Here is the problem:

I have a shared library that is hiding symbols by default. Actually, it uses the -Xlinker --version-script= option to export some symbols in a specific file but hide all the rest. The issue is that if we try to catch exceptions that were defined in other shared libraries, we get problems because the typeinfo is hidden by this shared library. I can't explicitly make the exception classes visible because they are defined in an open source library that is out of my control. I also don't want to explicitly list the mangled names for the typeinfo of the exception classes in the version-script symbol file because there are many developers working on this library and they are bound to forget to do this for some exception class in the future.

I've tried using the #pragma GCC visibility push(default) before the open source .hpp files but it didn't seem to work - the symbols were not visible.

I've also tried using -fvisibility-ms-compat which did export the typeinfo symbols but also exported tons of other symbols that I did not want exported. The library has both C and C++ code in it so I'm not sure how it is supposed to work with this option that is only for C++.

What I really need is an option that will make all typeinfo symbols visible, while leaving other symbols hidden (unless they are explicitly visible). Is there an option like this?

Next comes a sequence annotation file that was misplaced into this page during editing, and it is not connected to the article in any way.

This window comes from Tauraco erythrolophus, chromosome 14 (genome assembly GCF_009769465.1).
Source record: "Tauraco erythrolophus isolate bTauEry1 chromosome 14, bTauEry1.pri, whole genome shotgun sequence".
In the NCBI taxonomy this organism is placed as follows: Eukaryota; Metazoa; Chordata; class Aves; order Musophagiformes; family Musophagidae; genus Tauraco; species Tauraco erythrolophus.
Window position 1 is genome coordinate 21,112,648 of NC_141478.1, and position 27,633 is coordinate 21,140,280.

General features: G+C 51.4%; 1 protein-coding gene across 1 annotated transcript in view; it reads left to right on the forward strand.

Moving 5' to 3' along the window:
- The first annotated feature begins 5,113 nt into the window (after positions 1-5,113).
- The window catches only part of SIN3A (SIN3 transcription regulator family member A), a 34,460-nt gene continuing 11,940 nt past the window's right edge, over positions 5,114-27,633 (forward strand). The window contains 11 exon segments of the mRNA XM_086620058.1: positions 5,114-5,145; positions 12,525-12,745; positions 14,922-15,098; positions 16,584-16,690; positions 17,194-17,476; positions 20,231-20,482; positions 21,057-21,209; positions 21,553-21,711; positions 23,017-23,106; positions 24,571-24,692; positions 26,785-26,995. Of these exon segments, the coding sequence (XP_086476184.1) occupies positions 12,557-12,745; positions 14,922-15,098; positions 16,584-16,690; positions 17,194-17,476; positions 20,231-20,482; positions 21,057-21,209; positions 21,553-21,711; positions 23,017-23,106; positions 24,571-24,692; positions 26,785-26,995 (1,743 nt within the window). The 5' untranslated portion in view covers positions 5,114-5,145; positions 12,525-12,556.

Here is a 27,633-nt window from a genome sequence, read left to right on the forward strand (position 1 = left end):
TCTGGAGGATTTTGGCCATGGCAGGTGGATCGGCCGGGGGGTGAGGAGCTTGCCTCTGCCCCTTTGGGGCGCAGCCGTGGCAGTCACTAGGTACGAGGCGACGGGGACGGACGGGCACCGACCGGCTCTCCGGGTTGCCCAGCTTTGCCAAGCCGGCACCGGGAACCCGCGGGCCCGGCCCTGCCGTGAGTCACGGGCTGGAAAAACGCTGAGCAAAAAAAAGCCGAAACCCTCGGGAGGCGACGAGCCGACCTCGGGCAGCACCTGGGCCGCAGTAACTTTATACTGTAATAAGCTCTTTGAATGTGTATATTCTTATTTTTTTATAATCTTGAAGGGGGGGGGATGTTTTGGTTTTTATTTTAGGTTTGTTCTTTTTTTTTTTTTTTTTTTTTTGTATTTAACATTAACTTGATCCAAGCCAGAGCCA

• Perhaps generate a linker script dynamically by processing output of nm or something like that? Just a guess. Commented Jan 9, 2012 at 17:45
  • That might be a good way to go. I had thought about it and although I don't like the extra scripting work it would take it might be the best answer. Thanks for your suggestion!
    – Will Brode
    Commented Jan 9, 2012 at 18:06

1 Answer 1


The most direct answer to your question is to try the ld option --dynamic-list-cpp-typeinfo. I haven't had the best of luck with that option, but YMMV.

You don't say which platform you're building on. Ostensibly you're using mingw, since you've tried -fvisibility-ms-compat; but in the offhand chance that you're actually on an ELF target like Linux, try exporting the symbol wildcards _ZTI* and _ZTN* from your version script. (You can probably do something similar on Windows, but insofar as Visual C++ name mangling is not really documented, I'm not aware of any canned wildcards you can use.)

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